PIERO GLEIJESES: I think 95 percent.
AARON MATÉ: 95 percent.
PIERO GLEIJESES: Yeah.
AARON MATÉ: And what do the US internal documents say about that, when it comes to how angry the US was at Cuba undermining US imperialism and US allies like South Africa?
PIERO GLEIJESES: Very, very angry. Look, Kennedy was furious because of the Bay of Pigs. Johnson didn’t have a particular animus against Cuba. And paradoxically Nixon didn’t have a particular… yeah, he didn’t like it, but the hostility, that degree of hostility, the Kennedy hostility, if you want, starts again with Ford and continues from Ford on, because that’s when the Cubans humiliate again the United States.
Look, there is a conversation, I think it’s early 1982—the documents have been declassified between Secretary of State [George] Shultz and Carlos Rafael Rodriguez, the vice president of Cuba—a conversation in Mexico, through the Mexican government [which] organized it. And Shultz is very polite; he thanks Rodriguez for having come all the way, etc. And the message of Secretary of State Shultz…sorry, [Alexander] Haig, Secretary of State Haig. The message of Secretary of State Haig, the message of President Reagan is, ‘We are not like John Kennedy, we are not trying to overthrow the Cuban government. Indeed, we coexist with communist governments in Eastern Europe; we can coexist with you, but you have to stop supporting the Sandinistas and you have to get out of Africa, you have to get out of Angola.’ And the Cubans again refused.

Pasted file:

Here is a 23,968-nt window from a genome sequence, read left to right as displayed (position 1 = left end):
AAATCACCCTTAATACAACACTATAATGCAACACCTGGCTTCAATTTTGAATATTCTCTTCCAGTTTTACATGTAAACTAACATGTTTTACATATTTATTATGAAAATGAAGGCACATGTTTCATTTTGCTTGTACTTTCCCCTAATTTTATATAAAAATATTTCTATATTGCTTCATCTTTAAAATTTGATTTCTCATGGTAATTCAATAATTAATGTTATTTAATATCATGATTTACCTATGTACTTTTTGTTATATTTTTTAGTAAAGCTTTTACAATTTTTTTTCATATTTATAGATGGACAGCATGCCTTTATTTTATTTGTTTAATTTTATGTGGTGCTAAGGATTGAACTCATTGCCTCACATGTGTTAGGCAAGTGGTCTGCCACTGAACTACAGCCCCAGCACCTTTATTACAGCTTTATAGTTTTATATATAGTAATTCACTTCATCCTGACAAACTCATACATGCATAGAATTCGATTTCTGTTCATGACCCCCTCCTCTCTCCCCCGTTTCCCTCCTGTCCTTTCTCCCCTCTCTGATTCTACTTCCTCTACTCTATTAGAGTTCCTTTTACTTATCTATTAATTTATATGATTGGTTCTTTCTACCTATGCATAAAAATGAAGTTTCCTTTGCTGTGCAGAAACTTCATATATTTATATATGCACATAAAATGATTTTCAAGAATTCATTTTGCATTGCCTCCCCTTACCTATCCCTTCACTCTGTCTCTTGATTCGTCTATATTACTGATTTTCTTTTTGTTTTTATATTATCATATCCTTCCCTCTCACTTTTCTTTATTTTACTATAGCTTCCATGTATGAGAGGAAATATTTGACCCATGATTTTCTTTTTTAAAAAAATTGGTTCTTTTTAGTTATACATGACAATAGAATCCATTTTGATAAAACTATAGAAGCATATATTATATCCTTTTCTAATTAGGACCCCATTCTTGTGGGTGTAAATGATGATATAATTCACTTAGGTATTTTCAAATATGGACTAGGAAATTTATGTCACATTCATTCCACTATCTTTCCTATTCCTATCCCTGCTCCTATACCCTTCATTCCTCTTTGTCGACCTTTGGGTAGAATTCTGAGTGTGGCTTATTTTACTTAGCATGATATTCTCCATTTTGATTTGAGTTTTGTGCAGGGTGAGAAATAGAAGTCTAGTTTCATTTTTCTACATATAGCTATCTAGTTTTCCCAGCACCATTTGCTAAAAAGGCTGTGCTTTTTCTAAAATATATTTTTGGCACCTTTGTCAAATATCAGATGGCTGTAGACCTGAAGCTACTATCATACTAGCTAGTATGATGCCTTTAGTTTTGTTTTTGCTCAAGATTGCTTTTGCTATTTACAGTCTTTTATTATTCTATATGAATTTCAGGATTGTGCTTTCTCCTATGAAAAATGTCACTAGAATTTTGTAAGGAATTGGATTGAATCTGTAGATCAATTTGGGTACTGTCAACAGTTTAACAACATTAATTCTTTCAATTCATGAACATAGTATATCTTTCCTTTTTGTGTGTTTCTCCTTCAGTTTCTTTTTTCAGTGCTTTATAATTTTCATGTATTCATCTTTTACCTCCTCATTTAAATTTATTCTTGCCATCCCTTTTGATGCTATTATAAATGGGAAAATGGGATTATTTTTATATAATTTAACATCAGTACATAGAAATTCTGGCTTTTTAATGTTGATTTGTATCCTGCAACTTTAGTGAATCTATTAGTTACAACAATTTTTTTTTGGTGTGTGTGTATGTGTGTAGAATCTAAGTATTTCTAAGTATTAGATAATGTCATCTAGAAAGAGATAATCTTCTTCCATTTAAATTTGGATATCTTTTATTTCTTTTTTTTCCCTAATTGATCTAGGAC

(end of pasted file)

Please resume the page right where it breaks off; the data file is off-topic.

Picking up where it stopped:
And you can understand the fury of this giant which is willing to coexist with this miserable island ninety miles from our shores. We are willing to forgive them if only…